Embrace Change: 5 Lessons to Help You Make The Leap

 The idea of change can cause us to be mired in confusion and doubt, especially when the stakes are high. Even when you’re clear about what you want, how do you avoid the potential negative consequences?
I’m familiar with that space. I spent a decade in the corporate world and was successful by society’s standards. Still, fulfillment eluded me.
Whenever I thought of leaving, there was a sense of freedom. That aliveness, however, was quickly overpowered by the feeling of being trapped. As I saw it, my choices were being unemployed for the rest of my life by following my passion or getting paid well to do work that wasn’t meaningful.
The corporate world was a safe bet.
The problem with safe, though, is that it keeps you in your comfort zone, where there’s little room for growth. As nature teaches us, if something’s not growing and changing, it’s dying.
I left the corporate world when the discontent became far more painful than the fear of stepping into the unknown.
Easy choice? Not at all. However, that experience has taught me invaluable lessons on how to embrace change—it’s the only way to realize your potential.
Here’s the truth: your time is limited. You can choose to have a meaningful life by doing the things which matter to you. Or, you can take the safe path by following society’s or someone else’s rules and end up with a life of regret.
If you’re not fulfilled and want change, these lessons from my journey can serve as a guide in getting you where you want to be.
1. Be clear about what you want to change and why that’s important to you
Doing this will connect you with your vision in a way that’s meaningful to you. With a strong ‘why’, you’ll be inspired to stick with your plan and do those things which move you closer to the reality you want to create. It’s easier to take courageous steps when they’re aligned with what you value intrinsically.
Creativity, meaningful contribution, and the ability to express myself without restriction were my driving forces. By connecting emotionally with a compelling vision, I could clearly see the choices that moved me toward that or away from it and make better decisions.
2. Do what feels right, even if it doesn’t feel good
By doing what feels right, you’re aligning with your goals. For example, hitting the gym in the morning might not be the most exciting way to spend your time. However, if your goal is to be fit and alert, an hour of exercise makes perfect sense…and, you’ll feel great once you do it.
So, take the test: is what I’m about to do moving me closer to where I want to be?
3. Use fear as a motivator
Admittedly, fear is not a comfortable feeling—far from it. I know what it’s like to have knots in my stomach and tightness in my chest when contemplating change. To avoid that unpleasant feeling, the easy choice is to stay where you are—in your comfort zone.
It doesn’t have to be that way.
Fear is the bridge between your comfort zone and the infinite unknown, where all the possibilities lie. Instead of signifying danger, the discomfort you feel can be viewed as an indication that you’re growing and moving in the right direction.
Celebrate the feeling, and keep going. It becomes easier to face your fears with practice and results.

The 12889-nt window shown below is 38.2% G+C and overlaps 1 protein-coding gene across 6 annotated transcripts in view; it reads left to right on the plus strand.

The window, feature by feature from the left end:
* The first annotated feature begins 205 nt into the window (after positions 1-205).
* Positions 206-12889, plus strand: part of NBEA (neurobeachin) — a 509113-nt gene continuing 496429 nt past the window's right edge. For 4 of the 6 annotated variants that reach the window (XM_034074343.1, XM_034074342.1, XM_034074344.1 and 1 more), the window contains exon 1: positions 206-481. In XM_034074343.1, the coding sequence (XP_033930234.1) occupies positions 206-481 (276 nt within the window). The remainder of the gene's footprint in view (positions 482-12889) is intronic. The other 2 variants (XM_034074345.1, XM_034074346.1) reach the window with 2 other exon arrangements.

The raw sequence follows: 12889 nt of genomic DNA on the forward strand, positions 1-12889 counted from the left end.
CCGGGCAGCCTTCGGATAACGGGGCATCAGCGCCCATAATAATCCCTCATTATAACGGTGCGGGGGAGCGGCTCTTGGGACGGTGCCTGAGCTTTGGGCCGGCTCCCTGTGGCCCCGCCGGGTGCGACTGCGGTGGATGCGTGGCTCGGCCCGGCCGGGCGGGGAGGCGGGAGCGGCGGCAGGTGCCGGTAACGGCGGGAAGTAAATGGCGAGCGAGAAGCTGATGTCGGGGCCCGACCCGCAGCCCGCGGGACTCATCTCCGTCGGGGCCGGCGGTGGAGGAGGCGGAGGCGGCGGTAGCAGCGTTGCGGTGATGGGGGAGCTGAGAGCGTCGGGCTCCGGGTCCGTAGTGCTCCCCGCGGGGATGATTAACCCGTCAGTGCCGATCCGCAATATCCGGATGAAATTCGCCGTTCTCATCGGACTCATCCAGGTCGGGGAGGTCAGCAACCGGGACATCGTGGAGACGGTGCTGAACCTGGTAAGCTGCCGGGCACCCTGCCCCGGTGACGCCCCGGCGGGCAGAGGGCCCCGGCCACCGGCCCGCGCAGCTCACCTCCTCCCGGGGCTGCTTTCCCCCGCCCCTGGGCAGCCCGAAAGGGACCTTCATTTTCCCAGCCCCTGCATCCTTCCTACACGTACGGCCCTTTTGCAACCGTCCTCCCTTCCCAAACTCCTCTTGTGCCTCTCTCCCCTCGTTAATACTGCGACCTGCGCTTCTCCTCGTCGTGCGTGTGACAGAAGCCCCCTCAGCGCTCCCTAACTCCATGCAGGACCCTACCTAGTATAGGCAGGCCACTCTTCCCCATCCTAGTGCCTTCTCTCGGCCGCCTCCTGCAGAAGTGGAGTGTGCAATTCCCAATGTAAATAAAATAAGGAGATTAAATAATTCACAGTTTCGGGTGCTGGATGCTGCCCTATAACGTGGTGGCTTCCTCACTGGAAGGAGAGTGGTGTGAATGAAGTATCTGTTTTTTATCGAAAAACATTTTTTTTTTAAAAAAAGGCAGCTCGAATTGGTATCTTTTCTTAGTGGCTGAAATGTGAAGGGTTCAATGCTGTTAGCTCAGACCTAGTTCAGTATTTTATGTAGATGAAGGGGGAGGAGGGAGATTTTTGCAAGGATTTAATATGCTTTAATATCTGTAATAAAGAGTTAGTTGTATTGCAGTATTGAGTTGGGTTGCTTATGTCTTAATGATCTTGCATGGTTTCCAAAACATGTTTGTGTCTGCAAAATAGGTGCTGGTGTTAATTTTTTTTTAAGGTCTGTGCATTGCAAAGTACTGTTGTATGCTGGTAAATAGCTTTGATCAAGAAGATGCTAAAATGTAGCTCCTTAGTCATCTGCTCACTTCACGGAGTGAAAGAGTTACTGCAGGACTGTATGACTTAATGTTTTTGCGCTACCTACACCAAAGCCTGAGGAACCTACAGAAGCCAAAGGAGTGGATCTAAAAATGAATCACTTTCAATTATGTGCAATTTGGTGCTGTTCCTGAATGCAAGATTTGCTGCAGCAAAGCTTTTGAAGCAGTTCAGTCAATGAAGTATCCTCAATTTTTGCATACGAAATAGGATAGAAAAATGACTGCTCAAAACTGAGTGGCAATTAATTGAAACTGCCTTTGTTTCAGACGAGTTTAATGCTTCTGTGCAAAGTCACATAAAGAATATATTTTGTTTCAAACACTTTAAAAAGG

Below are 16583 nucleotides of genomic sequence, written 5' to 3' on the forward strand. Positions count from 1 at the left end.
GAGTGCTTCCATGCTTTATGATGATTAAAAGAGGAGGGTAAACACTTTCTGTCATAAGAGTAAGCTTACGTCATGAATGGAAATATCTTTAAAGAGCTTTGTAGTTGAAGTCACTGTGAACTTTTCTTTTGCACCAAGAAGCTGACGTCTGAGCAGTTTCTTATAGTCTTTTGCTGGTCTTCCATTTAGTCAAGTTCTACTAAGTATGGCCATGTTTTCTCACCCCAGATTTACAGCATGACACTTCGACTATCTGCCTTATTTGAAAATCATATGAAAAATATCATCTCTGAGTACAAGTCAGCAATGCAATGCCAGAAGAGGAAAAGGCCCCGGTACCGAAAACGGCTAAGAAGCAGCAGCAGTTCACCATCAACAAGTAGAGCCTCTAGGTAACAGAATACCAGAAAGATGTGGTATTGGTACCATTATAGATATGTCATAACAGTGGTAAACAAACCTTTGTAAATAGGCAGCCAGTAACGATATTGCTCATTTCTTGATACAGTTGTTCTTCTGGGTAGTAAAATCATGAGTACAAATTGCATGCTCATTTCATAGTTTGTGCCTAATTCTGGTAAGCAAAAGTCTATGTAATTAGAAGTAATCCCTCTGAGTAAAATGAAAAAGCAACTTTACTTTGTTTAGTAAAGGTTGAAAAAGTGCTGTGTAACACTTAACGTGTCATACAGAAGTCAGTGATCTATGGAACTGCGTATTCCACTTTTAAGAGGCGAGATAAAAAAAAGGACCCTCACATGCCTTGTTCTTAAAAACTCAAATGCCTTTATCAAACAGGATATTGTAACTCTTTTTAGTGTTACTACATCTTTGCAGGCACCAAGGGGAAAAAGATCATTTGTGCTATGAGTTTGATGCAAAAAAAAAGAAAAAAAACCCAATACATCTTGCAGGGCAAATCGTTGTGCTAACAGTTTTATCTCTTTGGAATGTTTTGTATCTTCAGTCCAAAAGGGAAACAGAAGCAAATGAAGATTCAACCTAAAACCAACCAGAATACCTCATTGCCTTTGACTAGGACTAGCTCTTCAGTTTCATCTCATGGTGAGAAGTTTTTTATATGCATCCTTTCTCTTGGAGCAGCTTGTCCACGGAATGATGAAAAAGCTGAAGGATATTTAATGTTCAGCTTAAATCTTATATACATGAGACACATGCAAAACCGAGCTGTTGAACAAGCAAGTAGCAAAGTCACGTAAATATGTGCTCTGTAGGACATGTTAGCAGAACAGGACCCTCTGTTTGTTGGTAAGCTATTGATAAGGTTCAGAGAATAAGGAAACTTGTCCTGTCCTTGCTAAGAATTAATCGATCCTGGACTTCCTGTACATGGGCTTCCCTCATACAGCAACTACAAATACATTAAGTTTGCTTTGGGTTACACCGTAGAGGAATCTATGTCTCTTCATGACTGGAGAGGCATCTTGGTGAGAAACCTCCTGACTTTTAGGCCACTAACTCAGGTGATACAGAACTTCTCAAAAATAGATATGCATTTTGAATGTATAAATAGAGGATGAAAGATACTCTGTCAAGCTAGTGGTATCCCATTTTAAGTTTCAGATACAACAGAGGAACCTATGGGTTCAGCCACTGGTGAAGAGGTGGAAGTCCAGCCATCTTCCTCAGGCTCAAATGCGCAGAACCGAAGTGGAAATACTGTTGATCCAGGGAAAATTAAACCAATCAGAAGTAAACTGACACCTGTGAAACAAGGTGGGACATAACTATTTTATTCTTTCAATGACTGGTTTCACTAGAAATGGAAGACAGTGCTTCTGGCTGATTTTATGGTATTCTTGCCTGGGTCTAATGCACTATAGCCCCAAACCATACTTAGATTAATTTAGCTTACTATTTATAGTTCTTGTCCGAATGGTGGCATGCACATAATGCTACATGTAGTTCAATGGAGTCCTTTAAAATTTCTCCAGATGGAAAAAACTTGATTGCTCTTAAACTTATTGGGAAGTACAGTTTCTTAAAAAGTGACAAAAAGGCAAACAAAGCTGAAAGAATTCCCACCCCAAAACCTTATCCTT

4. Recognize that change necessitates endings
In order to get where you want to go, you must be willing to let go of your current reality. By changing careers, for example, I needed to give up my corporate identity. Even starting a new relationship might mean losing some of your independence.
Acknowledge what will be ending as a result of the change. Look for ways to bring the things which are meaningful to you into your new life. If you’re changing jobs and will miss your colleagues, find ways to stay connected with them or form similar bonds. Take time to grieve for the things that you’ll miss and can’t take with you.
5. Thoughts are not facts: observe and challenge them
Because your mind craves certainty and wants to have all the information, it makes assumptions to fill in the gaps about people, circumstances, and the future—many of them are baseless. The majority of the thoughts you have today are the same thoughts you had yesterday. With repetition, you believe your thoughts, which can stop you from taking action.
When you see that your thoughts are not facts, you can watch the internal chatter without taking directions from it. With meditation and journaling, I’ve been able to develop a greater level of self awareness and question the validity of the stories I tell myself.
Being in your head only leads to more thoughts, procrastination, and anxiety. Action, on the other hand, leads to clarity, progress, and results.
While change can appear daunting because of the feared losses and negative consequences, it’s through change that you evolve into your potential. In reality, the worst case scenario is not ending up homeless and broke. It’s arriving at the end of your life only to realize that you have an unexpressed vision within you. Then, it becomes too late to change.

About the author:
Having transitioned from a decade-long career in the corporate world, Tanuja Ramchal is now a change and transformation coach. She helps individuals who want to make changes in their lives and careers get clear about what they really want, know how to make it happen, and find the courage to do it. She believes everyone can have personal freedom. You can learn more about Tanuja and her work at TheConsciousLifeProject.com.

Excerpt from Coaching for Transformation by Lasley, Kellogg, Michaels and Brown.

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